Living Waters would like to extend a sincere thank you to the donors who have sacrificially given in an effort to make the Living Waters Feeding Center in Kenya sustainable. With your support, we have completed Phase One of the farm implementation.

One June 1, 2016 Daryl and Living Waters volunteer, Alyssa Peterson departed for the return trip to Kenya with plans to complete Phase One of the Sustainable Farm project. Daryl was expecting this trip to be a bit more relaxed than the fast pace, high pressure trip that was completed in May, however, this trip would present challenges and pressures way beyond what was humanly possible.

With a wonderful lady, Corne, a volunteer from South Africa and Alyssa from Arizona, they would become the hands in caring for much that Daryl could not physically do. Alyssa was there for 5 weeks and Corne has volunteered for up to a year. It would have seemed that with the water tower erected, the land cleared, the fence 80 percent completed, the road built to connect the property with the main road, and the entrance gates built, that the rest was simply putting on the finishing touches. God must have been smiling at such a naive thought. The first challenge that I will not go into was a severe health issue that almost thwarted the trip before leaving Phoenix. I only bring this up as it is a testament that when we are doing Gods will, he will provide us with unimaginable strength to carry on His mission even though the devil has set out to stop God’s will being accomplished. Due to Daryl’s health, his son Joby, who does organic farming in Santa Rosa, California, came to assist in the project. His company, Whats Up Farm, was placed on hold while Joby spent three weeks making sure that everything needed to complete Phase One objectives would be met.

Living Waters sustainable farm project was greatly blessed by the expertise and co-operation of Whats Up Farm. Upon arrival, Daryl had to prioritize how all that needed to be done, would get done. There were three foot trenches to be dug that would exceed 3/4 of a mile, complicated by exceptionally high water tables just 1 foot under the ground, building an elevated pump house to install the diesel pump that would carry the water from the lake to the water tower, building a water intake system at the lake, installing 1/2 mile of 3″ water line and 3/4 mile of 2″ water distribution lines, installing 11 water kiosk valves, installing a 10,000 liter water tank on top of the 30 foot high water tower, connecting all of the plumbing with a total of 50 major valves, completing the dike that measured 130 feet long, 6 feet high and 15 feet wide using 20 dump truck loads of stone and clay, installing the final fence and energizing systems including solar charging, building out the control room for the fence system, completing the painting of the gate entrance, building a 26′ by 46′ metal workshop, purchasing a piece of farm equipment for harrowing the land, digging furrows for the available land for planting, installing the irrigation system, and on the last day of our project we were able to plant about 35 percent of the farm.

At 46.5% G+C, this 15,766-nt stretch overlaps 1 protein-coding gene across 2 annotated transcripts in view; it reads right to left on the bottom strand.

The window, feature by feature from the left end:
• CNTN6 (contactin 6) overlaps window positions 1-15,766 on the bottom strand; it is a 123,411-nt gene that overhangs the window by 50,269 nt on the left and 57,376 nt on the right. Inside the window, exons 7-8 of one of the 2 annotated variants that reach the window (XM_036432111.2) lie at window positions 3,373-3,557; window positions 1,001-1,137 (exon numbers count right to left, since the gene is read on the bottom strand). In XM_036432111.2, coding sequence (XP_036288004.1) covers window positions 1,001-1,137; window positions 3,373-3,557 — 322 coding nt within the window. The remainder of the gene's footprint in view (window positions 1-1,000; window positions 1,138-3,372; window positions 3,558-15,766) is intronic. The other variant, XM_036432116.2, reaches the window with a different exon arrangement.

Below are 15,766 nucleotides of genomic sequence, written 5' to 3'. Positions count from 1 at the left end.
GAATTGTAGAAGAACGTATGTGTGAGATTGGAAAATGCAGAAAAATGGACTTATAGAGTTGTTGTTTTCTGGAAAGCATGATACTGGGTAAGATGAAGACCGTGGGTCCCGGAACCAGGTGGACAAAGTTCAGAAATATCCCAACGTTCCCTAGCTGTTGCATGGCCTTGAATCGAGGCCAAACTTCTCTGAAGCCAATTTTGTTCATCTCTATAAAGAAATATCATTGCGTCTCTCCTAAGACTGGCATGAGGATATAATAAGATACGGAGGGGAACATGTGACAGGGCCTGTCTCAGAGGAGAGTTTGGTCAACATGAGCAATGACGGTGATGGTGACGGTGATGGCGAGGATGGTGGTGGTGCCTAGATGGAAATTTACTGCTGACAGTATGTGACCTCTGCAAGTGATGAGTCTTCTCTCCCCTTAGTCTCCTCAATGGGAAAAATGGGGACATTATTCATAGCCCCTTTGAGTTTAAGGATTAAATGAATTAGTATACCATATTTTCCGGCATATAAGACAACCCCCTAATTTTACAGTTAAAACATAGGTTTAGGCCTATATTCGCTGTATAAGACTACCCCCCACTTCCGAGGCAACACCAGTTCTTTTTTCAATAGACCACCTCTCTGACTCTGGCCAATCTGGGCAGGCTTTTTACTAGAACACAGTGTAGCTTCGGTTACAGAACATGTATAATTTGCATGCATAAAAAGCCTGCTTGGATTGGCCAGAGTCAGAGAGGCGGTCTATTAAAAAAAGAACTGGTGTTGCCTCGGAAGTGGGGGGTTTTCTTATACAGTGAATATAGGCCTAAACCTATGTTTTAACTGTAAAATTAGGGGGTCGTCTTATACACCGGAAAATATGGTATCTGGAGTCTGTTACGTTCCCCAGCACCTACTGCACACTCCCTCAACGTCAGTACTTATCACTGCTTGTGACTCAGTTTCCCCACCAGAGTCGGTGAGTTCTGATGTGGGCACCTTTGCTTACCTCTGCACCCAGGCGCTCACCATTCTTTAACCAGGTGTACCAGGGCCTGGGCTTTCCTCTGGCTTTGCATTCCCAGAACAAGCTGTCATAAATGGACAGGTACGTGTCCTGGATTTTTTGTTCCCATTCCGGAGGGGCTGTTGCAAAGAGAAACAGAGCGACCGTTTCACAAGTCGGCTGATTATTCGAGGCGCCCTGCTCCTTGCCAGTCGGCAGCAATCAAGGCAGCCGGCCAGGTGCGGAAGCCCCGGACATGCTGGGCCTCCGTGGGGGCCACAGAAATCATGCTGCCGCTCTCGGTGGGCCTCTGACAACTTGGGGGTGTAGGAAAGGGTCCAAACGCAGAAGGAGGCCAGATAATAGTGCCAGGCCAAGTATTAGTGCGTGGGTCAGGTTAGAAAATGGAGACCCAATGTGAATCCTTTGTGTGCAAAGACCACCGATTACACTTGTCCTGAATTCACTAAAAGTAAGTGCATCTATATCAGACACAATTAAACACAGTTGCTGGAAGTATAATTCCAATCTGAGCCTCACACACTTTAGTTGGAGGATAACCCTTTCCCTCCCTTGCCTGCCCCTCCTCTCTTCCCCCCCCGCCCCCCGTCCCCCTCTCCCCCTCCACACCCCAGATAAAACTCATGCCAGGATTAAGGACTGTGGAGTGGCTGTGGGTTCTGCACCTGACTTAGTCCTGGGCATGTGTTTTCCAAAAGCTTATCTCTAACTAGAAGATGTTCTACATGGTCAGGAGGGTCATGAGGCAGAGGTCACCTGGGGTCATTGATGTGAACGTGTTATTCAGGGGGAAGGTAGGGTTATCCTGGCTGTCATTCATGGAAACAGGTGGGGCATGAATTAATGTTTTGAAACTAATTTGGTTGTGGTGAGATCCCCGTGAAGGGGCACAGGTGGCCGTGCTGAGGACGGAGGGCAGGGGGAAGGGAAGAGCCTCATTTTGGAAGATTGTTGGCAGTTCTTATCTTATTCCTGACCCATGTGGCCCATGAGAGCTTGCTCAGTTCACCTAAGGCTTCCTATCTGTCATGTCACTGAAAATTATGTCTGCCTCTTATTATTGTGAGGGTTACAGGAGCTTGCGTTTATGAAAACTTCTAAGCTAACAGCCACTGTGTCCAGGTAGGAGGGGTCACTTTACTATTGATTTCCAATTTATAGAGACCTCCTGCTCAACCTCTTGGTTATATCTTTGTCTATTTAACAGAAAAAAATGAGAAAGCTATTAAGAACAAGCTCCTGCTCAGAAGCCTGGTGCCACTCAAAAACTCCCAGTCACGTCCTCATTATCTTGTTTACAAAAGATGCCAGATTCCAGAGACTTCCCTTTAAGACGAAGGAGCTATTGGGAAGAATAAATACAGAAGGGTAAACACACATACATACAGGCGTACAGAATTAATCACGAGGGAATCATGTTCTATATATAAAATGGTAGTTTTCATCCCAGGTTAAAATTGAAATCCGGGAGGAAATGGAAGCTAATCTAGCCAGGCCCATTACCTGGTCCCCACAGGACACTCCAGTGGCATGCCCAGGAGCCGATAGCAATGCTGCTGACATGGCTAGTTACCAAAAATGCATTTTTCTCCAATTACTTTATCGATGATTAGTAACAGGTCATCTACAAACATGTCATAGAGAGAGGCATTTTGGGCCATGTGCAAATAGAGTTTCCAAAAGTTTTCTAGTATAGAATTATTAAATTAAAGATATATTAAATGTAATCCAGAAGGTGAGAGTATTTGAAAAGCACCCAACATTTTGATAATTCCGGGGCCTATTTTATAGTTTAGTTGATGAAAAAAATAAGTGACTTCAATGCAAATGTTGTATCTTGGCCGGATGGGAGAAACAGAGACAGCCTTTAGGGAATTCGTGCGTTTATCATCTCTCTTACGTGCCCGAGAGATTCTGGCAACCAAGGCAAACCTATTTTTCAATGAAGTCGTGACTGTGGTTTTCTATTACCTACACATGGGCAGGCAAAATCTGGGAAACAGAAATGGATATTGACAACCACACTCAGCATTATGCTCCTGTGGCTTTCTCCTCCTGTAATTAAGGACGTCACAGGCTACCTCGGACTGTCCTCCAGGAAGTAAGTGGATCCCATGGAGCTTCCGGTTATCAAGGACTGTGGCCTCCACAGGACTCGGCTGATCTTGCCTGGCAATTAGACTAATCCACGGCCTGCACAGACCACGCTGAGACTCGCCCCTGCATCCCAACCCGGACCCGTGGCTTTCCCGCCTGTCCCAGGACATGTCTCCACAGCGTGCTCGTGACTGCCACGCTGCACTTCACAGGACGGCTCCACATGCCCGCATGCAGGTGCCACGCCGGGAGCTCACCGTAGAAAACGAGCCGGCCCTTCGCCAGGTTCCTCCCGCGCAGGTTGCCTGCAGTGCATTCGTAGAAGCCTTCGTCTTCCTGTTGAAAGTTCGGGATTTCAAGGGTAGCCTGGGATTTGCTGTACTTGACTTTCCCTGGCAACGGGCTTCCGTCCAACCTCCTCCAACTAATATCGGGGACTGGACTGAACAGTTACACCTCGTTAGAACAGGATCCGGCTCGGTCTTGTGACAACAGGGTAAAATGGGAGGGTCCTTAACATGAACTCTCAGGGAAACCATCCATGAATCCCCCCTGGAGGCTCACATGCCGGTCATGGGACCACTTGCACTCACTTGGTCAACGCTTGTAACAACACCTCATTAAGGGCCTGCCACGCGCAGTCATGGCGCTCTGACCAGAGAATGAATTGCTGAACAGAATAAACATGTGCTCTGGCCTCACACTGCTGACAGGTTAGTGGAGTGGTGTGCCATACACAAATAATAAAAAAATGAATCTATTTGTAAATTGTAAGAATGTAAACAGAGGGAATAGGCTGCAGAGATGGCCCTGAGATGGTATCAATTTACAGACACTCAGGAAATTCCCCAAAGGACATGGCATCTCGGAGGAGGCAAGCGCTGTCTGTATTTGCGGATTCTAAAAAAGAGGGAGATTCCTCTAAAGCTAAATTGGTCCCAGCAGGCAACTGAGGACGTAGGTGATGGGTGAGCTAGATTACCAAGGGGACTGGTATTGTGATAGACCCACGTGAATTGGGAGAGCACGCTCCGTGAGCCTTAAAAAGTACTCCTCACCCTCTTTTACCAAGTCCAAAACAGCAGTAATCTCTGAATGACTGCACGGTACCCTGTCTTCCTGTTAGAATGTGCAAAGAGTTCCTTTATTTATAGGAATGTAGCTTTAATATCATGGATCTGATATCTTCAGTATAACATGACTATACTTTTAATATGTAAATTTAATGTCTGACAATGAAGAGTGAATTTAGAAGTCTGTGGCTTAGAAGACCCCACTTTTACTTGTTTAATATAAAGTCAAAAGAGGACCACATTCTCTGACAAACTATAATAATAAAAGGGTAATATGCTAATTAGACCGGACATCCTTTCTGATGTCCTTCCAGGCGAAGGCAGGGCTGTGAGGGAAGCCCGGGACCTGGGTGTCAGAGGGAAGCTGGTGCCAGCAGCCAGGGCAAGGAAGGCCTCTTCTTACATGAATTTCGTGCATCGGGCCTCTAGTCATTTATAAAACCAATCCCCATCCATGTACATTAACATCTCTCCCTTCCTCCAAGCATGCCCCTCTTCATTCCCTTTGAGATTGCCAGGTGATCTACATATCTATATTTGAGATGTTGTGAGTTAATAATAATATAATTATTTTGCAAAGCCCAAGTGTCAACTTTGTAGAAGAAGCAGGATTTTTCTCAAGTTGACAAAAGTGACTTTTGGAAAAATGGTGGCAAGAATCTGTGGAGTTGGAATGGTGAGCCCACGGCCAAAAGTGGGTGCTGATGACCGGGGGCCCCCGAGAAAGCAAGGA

All of this would take place and be accomplished with the normal challenges of availability of supplies, weekly trip to Kisumu for these supplies, coordinating 25 people to work on various needs, and of course the unexpected difficulties that seem to hamper every worthwhile project. Praise to God, there were no accidents (which there was serious potential for), and after struggling for 3 days to get the irrigation system functioning, we were able to get the needed supply of water, and therefore plant what was available usable land for planting. We are waiting for the spring harvest to be completed by the family who leased us the land and this will open up about 65 percent more land for our use.

This week the farm manager reported that all of the crops planted which include, watermelons, greens, onions, okra, carrots, squash, tomatoes, beets and much more have all germinated and are growing well. Now we ask God to protect the farm from pestilence and disease and to help this farm to produce in ways that will give glory to Him.

As part of the ongoing security detail we purchased two, three month old German Shepard puppies. They will be wonderful watchdogs at the farm. We also hired on a Massai watchman. There are so many stories to share, but suffice it to say that God had His hand over this project. Most of the donations and pledges have been received and even though the project went $20,000 over budget (due to unexpected circumstances), God has and always will find ways for us to trust Him. I fully expect it to take several years for the farm to be in full production, however, the feeding center should start reaping the benefits within 3 months. Even thought there was exceptional rains at the start of the rainy season, the rains stopped early and most of the local corn and millet crops did not mature. This will cause a food shortage in the area and we believe that God saw this coming and inspired us last winter to move in the direction of this project.

This has been an amazing project that has far surpassed what I thought would be involved. I will tell you that we did the best we could, we did not skimp on getting the best available quality, and many locals could not understand why we would spend so much on approximately 7 acres of land. The reason is that this is a testament to God and for His glory, that this farm will produce food for his hungry children when many will go without, and this is a 50 year project. There will be very little in the way of maintenance or upgrades that will need to be done and therefore it was an investment into the future. Thank you all for your support and please keep the Living Waters Farm in your thoughts, prayers and potential giving plans.

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